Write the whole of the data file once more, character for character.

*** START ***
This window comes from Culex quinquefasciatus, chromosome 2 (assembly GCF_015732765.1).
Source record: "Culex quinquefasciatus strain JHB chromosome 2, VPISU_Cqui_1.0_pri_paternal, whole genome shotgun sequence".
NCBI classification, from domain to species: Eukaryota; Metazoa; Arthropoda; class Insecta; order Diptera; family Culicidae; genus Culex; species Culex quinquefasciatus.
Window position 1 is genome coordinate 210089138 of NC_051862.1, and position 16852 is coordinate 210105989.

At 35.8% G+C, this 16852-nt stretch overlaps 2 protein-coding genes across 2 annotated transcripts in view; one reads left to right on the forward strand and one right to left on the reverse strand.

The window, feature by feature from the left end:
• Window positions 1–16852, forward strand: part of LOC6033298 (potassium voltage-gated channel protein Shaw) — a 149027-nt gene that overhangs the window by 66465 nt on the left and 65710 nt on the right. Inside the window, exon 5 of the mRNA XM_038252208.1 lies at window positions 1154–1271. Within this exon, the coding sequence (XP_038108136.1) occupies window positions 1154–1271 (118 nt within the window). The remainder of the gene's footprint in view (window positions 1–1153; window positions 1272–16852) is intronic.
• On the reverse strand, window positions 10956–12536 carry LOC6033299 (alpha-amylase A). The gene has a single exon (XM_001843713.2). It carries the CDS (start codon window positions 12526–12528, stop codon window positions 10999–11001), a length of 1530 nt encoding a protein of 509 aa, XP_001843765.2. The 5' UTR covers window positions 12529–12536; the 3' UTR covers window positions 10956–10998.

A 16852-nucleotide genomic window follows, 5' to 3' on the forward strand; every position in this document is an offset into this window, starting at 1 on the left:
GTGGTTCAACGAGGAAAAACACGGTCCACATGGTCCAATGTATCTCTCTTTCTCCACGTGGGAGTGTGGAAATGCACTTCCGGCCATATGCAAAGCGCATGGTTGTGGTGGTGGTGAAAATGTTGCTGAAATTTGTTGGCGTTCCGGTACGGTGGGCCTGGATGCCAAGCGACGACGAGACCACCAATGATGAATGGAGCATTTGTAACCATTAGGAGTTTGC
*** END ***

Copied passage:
This window comes from Culex quinquefasciatus, chromosome 2 (assembly GCF_015732765.1).
Source record: "Culex quinquefasciatus strain JHB chromosome 2, VPISU_Cqui_1.0_pri_paternal, whole genome shotgun sequence".
NCBI classification, from domain to species: Eukaryota; Metazoa; Arthropoda; class Insecta; order Diptera; family Culicidae; genus Culex; species Culex quinquefasciatus.
Window position 1 is genome coordinate 210089138 of NC_051862.1, and position 16852 is coordinate 210105989.

At 35.8% G+C, this 16852-nt stretch overlaps 2 protein-coding genes across 2 annotated transcripts in view; one reads left to right on the forward strand and one right to left on the reverse strand.

The window, feature by feature from the left end:
• Window positions 1–16852, forward strand: part of LOC6033298 (potassium voltage-gated channel protein Shaw) — a 149027-nt gene that overhangs the window by 66465 nt on the left and 65710 nt on the right. Inside the window, exon 5 of the mRNA XM_038252208.1 lies at window positions 1154–1271. Within this exon, the coding sequence (XP_038108136.1) occupies window positions 1154–1271 (118 nt within the window). The remainder of the gene's footprint in view (window positions 1–1153; window positions 1272–16852) is intronic.
• On the reverse strand, window positions 10956–12536 carry LOC6033299 (alpha-amylase A). The gene has a single exon (XM_001843713.2). It carries the CDS (start codon window positions 12526–12528, stop codon window positions 10999–11001), a length of 1530 nt encoding a protein of 509 aa, XP_001843765.2. The 5' UTR covers window positions 12529–12536; the 3' UTR covers window positions 10956–10998.

A 16852-nucleotide genomic window follows, 5' to 3' on the forward strand; every position in this document is an offset into this window, starting at 1 on the left:
GTGGTTCAACGAGGAAAAACACGGTCCACATGGTCCAATGTATCTCTCTTTCTCCACGTGGGAGTGTGGAAATGCACTTCCGGCCATATGCAAAGCGCATGGTTGTGGTGGTGGTGAAAATGTTGCTGAAATTTGTTGGCGTTCCGGTACGGTGGGCCTGGATGCCAAGCGACGACGAGACCACCAATGATGAATGGAGCATTTGTAACCATTAGGAGTTTGC